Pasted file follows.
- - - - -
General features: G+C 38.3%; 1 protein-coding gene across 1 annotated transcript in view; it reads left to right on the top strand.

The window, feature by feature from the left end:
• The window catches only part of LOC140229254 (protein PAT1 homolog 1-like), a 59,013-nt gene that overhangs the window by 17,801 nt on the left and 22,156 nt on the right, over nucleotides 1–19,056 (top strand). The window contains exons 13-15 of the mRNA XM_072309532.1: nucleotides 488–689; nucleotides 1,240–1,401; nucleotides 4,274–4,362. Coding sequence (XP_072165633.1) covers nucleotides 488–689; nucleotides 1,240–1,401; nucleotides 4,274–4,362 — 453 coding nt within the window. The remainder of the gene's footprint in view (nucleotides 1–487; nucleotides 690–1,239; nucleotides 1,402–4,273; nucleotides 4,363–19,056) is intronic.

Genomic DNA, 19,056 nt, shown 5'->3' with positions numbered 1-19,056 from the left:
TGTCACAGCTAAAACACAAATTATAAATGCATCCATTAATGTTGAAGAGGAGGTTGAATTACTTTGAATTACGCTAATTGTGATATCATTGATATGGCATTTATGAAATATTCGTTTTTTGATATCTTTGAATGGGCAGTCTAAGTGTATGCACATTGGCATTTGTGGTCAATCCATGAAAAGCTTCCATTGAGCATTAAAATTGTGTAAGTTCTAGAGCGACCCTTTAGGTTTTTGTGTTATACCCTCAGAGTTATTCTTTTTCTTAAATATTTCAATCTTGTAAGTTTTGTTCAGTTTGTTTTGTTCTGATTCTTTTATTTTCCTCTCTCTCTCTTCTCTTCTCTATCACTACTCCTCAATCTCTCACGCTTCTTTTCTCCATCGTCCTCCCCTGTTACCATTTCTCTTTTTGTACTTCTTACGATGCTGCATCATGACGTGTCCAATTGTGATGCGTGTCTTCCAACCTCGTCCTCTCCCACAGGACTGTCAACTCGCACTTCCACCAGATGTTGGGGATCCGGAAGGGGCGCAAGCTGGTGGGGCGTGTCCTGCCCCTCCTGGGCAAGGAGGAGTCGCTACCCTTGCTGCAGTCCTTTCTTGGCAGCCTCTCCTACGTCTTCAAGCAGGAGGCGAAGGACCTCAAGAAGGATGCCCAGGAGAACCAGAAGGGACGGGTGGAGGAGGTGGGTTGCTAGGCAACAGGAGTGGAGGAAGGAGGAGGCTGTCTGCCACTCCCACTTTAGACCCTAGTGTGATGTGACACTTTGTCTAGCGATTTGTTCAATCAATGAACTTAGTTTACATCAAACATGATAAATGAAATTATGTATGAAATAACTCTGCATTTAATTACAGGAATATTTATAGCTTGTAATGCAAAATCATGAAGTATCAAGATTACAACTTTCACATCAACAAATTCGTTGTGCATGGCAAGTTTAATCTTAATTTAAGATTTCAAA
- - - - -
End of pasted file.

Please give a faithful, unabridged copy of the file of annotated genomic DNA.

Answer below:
General features: G+C 38.3%; 1 protein-coding gene across 1 annotated transcript in view; it reads left to right on the top strand.

The window, feature by feature from the left end:
• The window catches only part of LOC140229254 (protein PAT1 homolog 1-like), a 59,013-nt gene that overhangs the window by 17,801 nt on the left and 22,156 nt on the right, over nucleotides 1–19,056 (top strand). The window contains exons 13-15 of the mRNA XM_072309532.1: nucleotides 488–689; nucleotides 1,240–1,401; nucleotides 4,274–4,362. Coding sequence (XP_072165633.1) covers nucleotides 488–689; nucleotides 1,240–1,401; nucleotides 4,274–4,362 — 453 coding nt within the window. The remainder of the gene's footprint in view (nucleotides 1–487; nucleotides 690–1,239; nucleotides 1,402–4,273; nucleotides 4,363–19,056) is intronic.

Genomic DNA, 19,056 nt, shown 5'->3' with positions numbered 1-19,056 from the left:
TGTCACAGCTAAAACACAAATTATAAATGCATCCATTAATGTTGAAGAGGAGGTTGAATTACTTTGAATTACGCTAATTGTGATATCATTGATATGGCATTTATGAAATATTCGTTTTTTGATATCTTTGAATGGGCAGTCTAAGTGTATGCACATTGGCATTTGTGGTCAATCCATGAAAAGCTTCCATTGAGCATTAAAATTGTGTAAGTTCTAGAGCGACCCTTTAGGTTTTTGTGTTATACCCTCAGAGTTATTCTTTTTCTTAAATATTTCAATCTTGTAAGTTTTGTTCAGTTTGTTTTGTTCTGATTCTTTTATTTTCCTCTCTCTCTCTTCTCTTCTCTATCACTACTCCTCAATCTCTCACGCTTCTTTTCTCCATCGTCCTCCCCTGTTACCATTTCTCTTTTTGTACTTCTTACGATGCTGCATCATGACGTGTCCAATTGTGATGCGTGTCTTCCAACCTCGTCCTCTCCCACAGGACTGTCAACTCGCACTTCCACCAGATGTTGGGGATCCGGAAGGGGCGCAAGCTGGTGGGGCGTGTCCTGCCCCTCCTGGGCAAGGAGGAGTCGCTACCCTTGCTGCAGTCCTTTCTTGGCAGCCTCTCCTACGTCTTCAAGCAGGAGGCGAAGGACCTCAAGAAGGATGCCCAGGAGAACCAGAAGGGACGGGTGGAGGAGGTGGGTTGCTAGGCAACAGGAGTGGAGGAAGGAGGAGGCTGTCTGCCACTCCCACTTTAGACCCTAGTGTGATGTGACACTTTGTCTAGCGATTTGTTCAATCAATGAACTTAGTTTACATCAAACATGATAAATGAAATTATGTATGAAATAACTCTGCATTTAATTACAGGAATATTTATAGCTTGTAATGCAAAATCATGAAGTATCAAGATTACAACTTTCACATCAACAAATTCGTTGTGCATGGCAAGTTTAATCTTAATTTAAGATTTCAAA